The automatic annotation of medical images is a prerequisite for building comprehensive semantic archives that can be used to enhance evidence-based diagnosis, physician education, and biomedical research. Annotation also has important applications in the automatic generation of structured radiology reports. Much of the prior research work has focused on annotating images with properties such as the modality of the image, or the biological system or body region being imaged. However, many challenges remain for the annotation of high-level semantic content in medical images (e.g., presence of calcification, vessel obstruction, etc.) due to the difficulty in discovering relationships and associations between low-level image features and high-level semantic concepts. This difficulty is further compounded by the lack of labelled training data. In this paper, we present a method for the automatic semantic annotation of medical images that leverages techniques from content-based image retrieval (CBIR). CBIR is a well-established image search technology that uses quantifiable low-level image features to represent the high-level semantic content depicted in those images. Our method extends CBIR techniques to identify or retrieve a collection of labelled images that have similar low-level features and then uses this collection to determine the best high-level semantic annotations. We demonstrate our annotation method using retrieval via weighted nearest-neighbour retrieval and multi-class classification to show that our approach is viable regardless of the underlying retrieval strategy. We experimentally compared our method with several well-established baseline techniques (classification and regression) and showed that our method achieved the highest accuracy in the annotation of liver computed tomography (CT) images.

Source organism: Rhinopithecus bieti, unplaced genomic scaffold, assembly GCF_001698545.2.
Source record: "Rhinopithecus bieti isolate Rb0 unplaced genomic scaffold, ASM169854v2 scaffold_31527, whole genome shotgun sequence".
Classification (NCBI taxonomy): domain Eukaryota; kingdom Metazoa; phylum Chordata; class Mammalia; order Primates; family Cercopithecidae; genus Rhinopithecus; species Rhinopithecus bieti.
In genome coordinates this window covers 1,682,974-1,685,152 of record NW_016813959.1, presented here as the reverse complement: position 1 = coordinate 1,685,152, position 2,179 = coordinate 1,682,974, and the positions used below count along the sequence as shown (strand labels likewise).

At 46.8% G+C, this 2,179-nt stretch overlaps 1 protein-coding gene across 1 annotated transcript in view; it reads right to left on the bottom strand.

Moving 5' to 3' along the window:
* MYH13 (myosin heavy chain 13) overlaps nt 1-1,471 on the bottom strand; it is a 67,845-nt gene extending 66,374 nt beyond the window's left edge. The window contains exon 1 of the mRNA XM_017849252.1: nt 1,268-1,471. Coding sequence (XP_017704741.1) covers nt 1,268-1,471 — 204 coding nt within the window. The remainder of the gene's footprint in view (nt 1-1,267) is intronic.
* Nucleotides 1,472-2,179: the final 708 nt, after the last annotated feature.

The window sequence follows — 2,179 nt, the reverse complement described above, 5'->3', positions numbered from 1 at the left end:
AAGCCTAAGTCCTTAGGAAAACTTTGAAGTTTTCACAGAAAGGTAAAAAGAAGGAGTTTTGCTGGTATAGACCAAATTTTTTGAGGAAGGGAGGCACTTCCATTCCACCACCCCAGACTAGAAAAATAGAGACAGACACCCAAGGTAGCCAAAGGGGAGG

13. Nanotechnology-based water treatment strategies.

    PubMed

    Kumar, Sandeep; Ahlawat, Wandit; Bhanjana, Gaurav; Heydarifard, Solmaz; Nazhad, Mousa M; Dilbaghi, Neeraj

    2014-02-01

    The most important component for living beings on the earth is access to clean and safe drinking water. Globally, water scarcity is pervasive even in water-rich areas as immense pressure has been created by the burgeoning human population, industrialization, civilization, environmental changes and agricultural activities. The problem of access to safe water is inevitable and requires tremendous research to devise new, cheaper technologies for purification of water, while taking into account energy requirements and environmental impact. This review highlights nanotechnology-based water treatment technologies being developed and used to improve desalination of sea and brackish water, safe reuse of wastewater, disinfection and decontamination of water, i.e., biosorption and nanoadsorption for contaminant removal, nanophotocatalysis for chemical degradation of contaminants, nanosensors for contaminant detection, different membrane technologies including reverse osmosis, nanofiltration, ultrafiltration, electro-dialysis etc. This review also deals with the fate and transport of engineered nanomaterials in water and wastewater treatment systems along with the risks associated with nanomaterials.

  14. Personal identification based on blood vessels of retinal fundus images

    NASA Astrophysics Data System (ADS)

    Fukuta, Keisuke; Nakagawa, Toshiaki; Hayashi, Yoshinori; Hatanaka, Yuji; Hara, Takeshi; Fujita, Hiroshi

    2008-03-01